It was the latest strength that has Power, now 39 up on Castroneves with two races remaining, well-positioned to capture the title. If he can execute as he should at Sonoma and Fontana, he’ll be able to take home the title.

Williams hopes to improve on 2014 performance in Russian GP

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At this weekend’s Russian GP, Williams Martini Racing is looking for more of the same from Valtteri Bottas and a little improvement from Felipe Massa.

Last year, Bottas started and finished third while Lewis Hamilton ran away with the win, finishing 13 seconds over Nico Rosberg and 17 over Bottas in the inaugural race at the Sochi Autodrom.

Meanwhile, Massa started 18th after a fuel flow issue knocked him out of the first round of qualifying and managed an 11th-place finish.

Bottas and Massa enter the Sochi race fifth and sixth in the driver standings.

“We had a good result last year in Russia so we’re expecting another strong weekend and a good collection of points,” said Bottas in a release. “We all know the track now and it has a really good flow, with the long straights a good fit for our car.”

Bottas has finished in the top five in each of the last three races, two of which were won by Hamilton.

“Pace-wise we were close to Mercedes in Japan and I think we can be close again in Sochi, just like we were in 2014,” Bottas said, who also noted after Japan the team is set to turn its focus to its 2016 car.

Massa, who has two podium finishes this year, will try to bounce back from a DNF at Marina Bay and a 17th-place finish in Japan.

“I hope to make amends for qualifying last year and I’m confident we can have a competitive race,” Massa said in a team release.

“Russia is a very nice track with a few long straights which makes it interesting for overtaking,” Massa said of the 18-turn track. “The circuit has almost everything, starting with a straight and then moving into high-speed corners and then very slow corners in the middle sector. This makes setting up the car really important and the importance of downforce evident.”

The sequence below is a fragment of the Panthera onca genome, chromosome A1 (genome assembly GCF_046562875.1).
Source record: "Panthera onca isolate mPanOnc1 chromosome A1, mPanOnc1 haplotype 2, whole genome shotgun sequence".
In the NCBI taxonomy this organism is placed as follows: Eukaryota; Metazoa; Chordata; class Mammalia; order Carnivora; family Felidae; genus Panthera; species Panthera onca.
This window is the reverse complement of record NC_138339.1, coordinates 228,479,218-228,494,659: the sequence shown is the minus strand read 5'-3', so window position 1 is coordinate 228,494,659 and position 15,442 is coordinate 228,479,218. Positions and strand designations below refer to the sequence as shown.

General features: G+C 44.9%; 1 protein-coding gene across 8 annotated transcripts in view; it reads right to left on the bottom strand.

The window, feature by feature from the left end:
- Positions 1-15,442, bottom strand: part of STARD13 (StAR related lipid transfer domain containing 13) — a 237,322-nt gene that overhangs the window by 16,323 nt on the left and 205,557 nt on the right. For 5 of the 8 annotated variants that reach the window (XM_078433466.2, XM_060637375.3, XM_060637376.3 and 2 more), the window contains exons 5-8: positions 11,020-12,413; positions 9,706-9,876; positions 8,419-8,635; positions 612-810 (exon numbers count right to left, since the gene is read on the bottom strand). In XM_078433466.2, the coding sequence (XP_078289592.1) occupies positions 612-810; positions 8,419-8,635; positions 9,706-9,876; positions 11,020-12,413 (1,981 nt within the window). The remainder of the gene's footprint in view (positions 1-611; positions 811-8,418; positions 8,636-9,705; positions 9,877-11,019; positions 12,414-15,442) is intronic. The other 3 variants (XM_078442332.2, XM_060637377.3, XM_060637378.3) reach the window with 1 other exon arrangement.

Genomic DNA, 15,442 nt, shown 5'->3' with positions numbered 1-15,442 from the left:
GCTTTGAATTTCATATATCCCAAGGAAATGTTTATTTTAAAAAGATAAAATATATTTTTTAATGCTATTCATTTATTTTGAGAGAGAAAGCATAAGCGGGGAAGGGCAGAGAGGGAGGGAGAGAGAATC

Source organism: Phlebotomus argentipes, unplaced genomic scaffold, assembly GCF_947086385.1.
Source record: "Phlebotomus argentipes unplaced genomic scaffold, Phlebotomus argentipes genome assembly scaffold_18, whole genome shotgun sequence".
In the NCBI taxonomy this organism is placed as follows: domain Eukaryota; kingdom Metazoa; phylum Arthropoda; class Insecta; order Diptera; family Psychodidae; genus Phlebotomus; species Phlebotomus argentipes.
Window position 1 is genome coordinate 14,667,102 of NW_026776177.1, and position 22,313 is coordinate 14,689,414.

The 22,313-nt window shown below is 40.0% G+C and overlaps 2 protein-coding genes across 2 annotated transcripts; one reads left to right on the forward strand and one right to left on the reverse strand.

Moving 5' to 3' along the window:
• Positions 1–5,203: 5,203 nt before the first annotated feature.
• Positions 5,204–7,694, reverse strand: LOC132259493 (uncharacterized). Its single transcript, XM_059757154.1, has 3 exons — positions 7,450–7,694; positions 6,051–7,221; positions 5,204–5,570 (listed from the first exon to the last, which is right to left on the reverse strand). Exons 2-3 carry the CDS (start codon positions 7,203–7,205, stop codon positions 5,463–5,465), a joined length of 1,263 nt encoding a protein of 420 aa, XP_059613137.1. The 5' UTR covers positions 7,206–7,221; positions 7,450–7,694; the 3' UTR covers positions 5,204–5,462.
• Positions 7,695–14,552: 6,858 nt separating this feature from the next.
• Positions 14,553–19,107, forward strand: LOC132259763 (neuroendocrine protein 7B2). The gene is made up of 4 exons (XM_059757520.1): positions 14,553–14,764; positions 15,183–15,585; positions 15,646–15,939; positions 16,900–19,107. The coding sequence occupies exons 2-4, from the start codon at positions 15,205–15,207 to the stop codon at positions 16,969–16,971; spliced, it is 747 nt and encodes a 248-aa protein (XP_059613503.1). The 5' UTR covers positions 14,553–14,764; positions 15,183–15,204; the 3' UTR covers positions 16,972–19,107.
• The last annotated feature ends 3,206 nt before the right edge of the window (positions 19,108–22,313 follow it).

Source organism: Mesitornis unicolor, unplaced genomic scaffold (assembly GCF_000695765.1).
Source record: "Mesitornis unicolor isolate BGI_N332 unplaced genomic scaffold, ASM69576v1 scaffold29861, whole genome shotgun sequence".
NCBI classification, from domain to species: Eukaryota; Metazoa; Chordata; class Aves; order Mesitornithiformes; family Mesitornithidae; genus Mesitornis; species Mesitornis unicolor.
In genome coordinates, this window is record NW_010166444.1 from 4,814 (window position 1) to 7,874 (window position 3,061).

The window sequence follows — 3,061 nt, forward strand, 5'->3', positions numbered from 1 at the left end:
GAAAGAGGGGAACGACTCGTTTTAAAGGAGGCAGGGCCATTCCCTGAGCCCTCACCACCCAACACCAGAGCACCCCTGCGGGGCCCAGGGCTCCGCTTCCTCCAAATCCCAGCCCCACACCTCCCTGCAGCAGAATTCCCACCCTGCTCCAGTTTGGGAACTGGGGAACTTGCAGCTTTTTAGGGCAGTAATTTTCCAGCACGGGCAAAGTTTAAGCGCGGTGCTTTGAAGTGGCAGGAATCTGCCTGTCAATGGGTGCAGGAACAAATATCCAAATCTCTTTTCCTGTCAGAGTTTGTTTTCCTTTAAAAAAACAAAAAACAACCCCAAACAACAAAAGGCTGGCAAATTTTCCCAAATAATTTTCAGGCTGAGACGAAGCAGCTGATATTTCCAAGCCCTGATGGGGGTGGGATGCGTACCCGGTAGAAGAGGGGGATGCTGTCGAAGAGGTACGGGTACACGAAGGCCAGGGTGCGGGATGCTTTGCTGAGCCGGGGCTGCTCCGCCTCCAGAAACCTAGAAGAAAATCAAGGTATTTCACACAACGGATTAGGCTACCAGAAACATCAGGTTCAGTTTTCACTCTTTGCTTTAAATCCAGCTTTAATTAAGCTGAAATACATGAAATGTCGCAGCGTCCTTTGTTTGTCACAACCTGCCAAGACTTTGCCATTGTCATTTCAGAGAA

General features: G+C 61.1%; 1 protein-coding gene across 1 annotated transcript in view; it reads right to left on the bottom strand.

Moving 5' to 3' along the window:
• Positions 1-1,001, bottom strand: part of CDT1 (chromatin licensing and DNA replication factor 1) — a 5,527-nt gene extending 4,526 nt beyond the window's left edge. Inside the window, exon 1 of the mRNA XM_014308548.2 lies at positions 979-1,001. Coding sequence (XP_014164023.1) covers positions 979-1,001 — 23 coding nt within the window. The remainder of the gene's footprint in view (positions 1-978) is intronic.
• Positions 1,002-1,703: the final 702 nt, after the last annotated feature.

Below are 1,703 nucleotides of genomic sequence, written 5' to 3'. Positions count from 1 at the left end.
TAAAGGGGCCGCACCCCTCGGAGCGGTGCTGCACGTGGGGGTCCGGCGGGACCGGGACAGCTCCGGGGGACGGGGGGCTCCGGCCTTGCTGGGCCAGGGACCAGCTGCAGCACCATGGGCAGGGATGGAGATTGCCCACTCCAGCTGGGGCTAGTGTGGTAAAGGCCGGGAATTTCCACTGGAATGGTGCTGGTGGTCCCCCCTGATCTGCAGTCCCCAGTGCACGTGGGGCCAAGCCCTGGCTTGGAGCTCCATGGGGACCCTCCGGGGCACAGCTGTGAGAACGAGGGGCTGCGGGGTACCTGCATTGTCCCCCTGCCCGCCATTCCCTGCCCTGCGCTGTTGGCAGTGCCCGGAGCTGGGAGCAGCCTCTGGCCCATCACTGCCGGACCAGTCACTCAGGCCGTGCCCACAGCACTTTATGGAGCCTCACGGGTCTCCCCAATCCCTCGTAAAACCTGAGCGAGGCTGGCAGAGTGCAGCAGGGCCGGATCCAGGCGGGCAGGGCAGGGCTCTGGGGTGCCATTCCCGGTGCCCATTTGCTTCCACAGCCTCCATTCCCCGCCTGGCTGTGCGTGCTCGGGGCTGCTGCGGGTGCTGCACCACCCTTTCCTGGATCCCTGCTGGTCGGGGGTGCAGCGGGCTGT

The Russian Grand Prix can been seen on NBCSN on Sunday at 7 am ET.

Rossi: Looking ahead to Russia and returning to GP2

Rossi (right) looks for more. Photo: GP2 Series Media Service.
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It’s been just over a week since I returned to Europe from Japan, and preparations now are all focused on Russia.

I landed back in the U.K. on Monday evening, with my body clock screaming at me about how I should be on Japanese time, but I had 36 hours to relax at home in the U.K. before I was back on a plane to Spain to prepare for the next race, this time returning to my GP2 car in Russia this weekend as we fight for more wins.

SEE ALSO: Rossi: Reflecting on my first two F1 races

I spent most of the week working out and preparing with my GP2 team, Racing Engineering, who are based down on Spain’s South West coast, about an hour’s drive from Seville. It’s a beautiful part of the world, especially in early Fall as the Summers are really hot! While there, I’m either in the team’s factory or sweating through a training session. That’s my job and I wouldn’t change it for the world.

The transition back to GP2 in Russia is something I’m really looking forward to. That might sound a bit strange to some, knowing I’m an F1 race driver, but I have unfinished business in GP2 and this is very important to me and my team, Racing Engineering.